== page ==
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"You can't sit with us": an exploration of micro communities in English 30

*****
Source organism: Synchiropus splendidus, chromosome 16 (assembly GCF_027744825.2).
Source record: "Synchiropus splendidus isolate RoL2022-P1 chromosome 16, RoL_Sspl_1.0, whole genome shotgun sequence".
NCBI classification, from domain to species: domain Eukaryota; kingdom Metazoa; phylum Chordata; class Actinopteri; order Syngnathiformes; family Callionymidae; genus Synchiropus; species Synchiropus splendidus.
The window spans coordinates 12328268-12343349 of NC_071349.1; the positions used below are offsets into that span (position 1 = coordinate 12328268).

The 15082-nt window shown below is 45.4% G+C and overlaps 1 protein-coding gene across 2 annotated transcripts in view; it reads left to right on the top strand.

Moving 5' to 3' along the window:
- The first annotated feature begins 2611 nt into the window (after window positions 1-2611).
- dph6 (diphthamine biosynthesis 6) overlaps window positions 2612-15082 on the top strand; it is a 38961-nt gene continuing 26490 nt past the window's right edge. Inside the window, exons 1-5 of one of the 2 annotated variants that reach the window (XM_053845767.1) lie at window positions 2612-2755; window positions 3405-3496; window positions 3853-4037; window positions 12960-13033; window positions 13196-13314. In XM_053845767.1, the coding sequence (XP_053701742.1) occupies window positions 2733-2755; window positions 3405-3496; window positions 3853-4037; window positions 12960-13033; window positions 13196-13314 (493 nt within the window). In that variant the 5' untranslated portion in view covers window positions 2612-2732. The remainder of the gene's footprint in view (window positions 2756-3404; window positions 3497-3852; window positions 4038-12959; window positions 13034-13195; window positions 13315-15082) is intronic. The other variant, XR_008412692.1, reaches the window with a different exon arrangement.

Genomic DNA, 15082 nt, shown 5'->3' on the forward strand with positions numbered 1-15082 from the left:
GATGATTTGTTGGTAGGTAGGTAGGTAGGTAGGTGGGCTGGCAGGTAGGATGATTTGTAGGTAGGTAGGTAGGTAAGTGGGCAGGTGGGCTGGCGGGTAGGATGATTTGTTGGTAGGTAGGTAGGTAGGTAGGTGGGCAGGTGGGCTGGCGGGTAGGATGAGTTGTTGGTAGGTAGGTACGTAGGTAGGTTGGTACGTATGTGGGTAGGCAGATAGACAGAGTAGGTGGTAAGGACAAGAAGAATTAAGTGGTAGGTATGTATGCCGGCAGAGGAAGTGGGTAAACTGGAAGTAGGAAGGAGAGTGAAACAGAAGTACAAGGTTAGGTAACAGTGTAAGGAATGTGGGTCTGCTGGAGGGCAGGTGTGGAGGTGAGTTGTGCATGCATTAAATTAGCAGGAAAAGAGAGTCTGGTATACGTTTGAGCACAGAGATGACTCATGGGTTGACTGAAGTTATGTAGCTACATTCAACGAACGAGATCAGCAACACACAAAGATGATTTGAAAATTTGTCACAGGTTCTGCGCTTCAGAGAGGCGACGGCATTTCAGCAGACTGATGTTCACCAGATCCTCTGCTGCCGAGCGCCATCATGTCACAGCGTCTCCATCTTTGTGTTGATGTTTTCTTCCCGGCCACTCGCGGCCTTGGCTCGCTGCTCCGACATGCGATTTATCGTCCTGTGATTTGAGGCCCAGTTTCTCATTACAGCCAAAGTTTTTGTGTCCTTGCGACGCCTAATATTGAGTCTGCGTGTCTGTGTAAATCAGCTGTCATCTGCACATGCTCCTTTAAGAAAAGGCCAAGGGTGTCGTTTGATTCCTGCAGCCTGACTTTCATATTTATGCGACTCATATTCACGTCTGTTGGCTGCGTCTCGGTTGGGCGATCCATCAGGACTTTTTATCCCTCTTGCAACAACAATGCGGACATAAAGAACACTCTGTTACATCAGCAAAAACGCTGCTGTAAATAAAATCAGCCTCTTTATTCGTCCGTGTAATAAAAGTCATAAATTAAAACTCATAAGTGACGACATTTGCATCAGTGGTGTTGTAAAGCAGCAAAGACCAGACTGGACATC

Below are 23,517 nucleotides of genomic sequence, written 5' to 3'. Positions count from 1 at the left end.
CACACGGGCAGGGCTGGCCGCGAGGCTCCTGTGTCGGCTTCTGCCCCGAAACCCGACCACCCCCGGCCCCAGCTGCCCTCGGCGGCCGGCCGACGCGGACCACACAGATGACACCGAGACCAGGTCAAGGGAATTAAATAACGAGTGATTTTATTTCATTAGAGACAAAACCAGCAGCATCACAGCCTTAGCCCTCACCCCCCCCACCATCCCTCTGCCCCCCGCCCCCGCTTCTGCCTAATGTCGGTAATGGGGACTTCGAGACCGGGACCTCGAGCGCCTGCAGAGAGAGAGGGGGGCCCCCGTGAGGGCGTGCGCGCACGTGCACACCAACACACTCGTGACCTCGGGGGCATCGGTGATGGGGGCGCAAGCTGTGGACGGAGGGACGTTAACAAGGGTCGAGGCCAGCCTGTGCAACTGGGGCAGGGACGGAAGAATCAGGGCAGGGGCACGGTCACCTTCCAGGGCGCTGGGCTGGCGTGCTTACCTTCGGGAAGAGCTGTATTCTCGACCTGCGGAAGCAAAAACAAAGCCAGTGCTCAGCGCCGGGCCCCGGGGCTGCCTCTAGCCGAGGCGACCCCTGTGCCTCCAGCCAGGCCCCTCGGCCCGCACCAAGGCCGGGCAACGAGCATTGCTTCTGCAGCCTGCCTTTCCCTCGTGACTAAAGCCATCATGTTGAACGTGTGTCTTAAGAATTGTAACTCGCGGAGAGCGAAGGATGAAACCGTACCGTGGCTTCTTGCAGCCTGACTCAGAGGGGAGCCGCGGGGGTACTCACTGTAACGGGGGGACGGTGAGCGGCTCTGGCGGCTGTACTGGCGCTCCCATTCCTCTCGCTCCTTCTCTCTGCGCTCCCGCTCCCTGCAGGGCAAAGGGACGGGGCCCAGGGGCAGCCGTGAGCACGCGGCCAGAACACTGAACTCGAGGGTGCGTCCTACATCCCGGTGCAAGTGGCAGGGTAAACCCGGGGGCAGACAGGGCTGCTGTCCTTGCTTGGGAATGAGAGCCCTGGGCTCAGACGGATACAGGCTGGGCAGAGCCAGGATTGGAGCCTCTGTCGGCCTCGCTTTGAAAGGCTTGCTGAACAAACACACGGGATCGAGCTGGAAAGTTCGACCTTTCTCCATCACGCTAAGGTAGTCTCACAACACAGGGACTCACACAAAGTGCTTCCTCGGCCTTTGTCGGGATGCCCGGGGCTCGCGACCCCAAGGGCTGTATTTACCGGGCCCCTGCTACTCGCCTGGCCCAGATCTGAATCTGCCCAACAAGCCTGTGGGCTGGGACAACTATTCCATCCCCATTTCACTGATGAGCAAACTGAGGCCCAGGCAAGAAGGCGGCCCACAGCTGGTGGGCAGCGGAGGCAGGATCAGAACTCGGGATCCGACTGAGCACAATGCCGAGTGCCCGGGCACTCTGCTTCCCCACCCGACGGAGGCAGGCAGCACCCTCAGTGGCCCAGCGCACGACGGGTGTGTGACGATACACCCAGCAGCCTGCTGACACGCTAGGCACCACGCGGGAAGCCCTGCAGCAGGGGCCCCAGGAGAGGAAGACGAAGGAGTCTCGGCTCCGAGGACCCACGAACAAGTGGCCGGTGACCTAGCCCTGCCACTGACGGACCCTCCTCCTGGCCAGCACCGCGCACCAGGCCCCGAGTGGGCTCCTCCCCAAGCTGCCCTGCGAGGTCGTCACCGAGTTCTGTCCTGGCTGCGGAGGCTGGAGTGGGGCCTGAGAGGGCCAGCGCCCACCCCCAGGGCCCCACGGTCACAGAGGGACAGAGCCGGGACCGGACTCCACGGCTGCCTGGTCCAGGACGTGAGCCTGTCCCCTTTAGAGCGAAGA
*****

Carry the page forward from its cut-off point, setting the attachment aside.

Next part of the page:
This thesis takes a case study approach to acknowledge the existence of micro communities in classrooms and to highlight the many purposes these communities serve for students as an important part of their learning experience. The term micro community is an adaptation of the term community of practice, which has been studied extensively by Jean Lave and Etienne Wenger. By observing the micro community formed by three students in a section of English 30, we can better understand the kinds of support that students need from each other and how we, as teachers, can build practices into our classrooms that allow for such beneficial peer-to-peer interactions. In the introduction, I will introduce the three students whose micro community I observed and in the following chapter I will review the scholarship on concepts like identity construction, participation, and the underlife phenomenon in order to develop my definition for the term micro community. Chapter 3 will outline my methods for conducting my research, as well as my methods for recording data and Chapter 4 includes my interpretations of that data. Using the terms and concepts discussed in the review of the literature, I draw connections between the theories of learning discussed in Chapter 2 and the practices that I witnessed students engaging in throughout the semester. My final chapter serves as a space where I imagine ways in which micro communities can be built and maintained with intention in college writing classrooms.